Sulejów is a town located in the łódzkei region, upon the rivers Pilica and Radońka.
Sulejów was originally part of Lesser Poland, it was a settlement in the Sandomierz land.
The origins of the local settlement are associated with a customs chamber, which existed by the crossing through Pilica. Meanwhile, its development is associated with the Cistercian abbey, which was founded here between 1176 and 1177 by Kazimierz Sprawiedliwy. The abbey was established in the place, which is currently known as the Sub-cloister.
One of the greatest events in the history of the town was a rally which took place between
June 20th and June 23rd 1318. During that rally, the papal conditions were officially accepted, and a decision was made to revive the Polish Kingdom.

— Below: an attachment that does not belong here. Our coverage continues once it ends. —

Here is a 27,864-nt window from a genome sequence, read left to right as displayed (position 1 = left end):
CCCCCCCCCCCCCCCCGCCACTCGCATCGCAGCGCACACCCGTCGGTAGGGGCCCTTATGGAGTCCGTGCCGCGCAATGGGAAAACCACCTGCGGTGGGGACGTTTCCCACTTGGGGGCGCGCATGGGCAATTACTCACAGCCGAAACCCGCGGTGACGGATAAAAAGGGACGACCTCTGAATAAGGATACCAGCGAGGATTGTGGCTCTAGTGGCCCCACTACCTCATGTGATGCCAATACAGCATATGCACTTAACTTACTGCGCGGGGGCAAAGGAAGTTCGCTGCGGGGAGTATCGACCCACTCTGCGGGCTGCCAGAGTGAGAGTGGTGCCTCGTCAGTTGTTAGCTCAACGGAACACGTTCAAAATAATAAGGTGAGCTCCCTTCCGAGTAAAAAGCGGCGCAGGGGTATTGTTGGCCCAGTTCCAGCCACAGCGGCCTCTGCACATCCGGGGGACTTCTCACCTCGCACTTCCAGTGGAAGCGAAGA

Sulejów was located by the trading route from Silesia and Greater Poland to Russia.
The destructions during the Swedish Deluge caused the downfall of the town. In 1819,
the Cistercian abbey was shut down, and Sulejów became a government town. Between 1870
and 1927, Sulejów was deprived of municipal rights and was included into the joint countryside community of Łęczno.
The town of Sulejów became famous for producing calcium, which was originally burned in an artisanal way in earthly furnaces, which were heated up with charcoal. Not far from Sulejów there were rich deposits of limestone. The excavation and burning of limestone became common in the second half of the 19th century.
Most of the calcium floated down Pilica to the Vistula river and further to Warsaw and Gdańsk. Industrial limestone furnaces were created in the last quarter of the 19th century.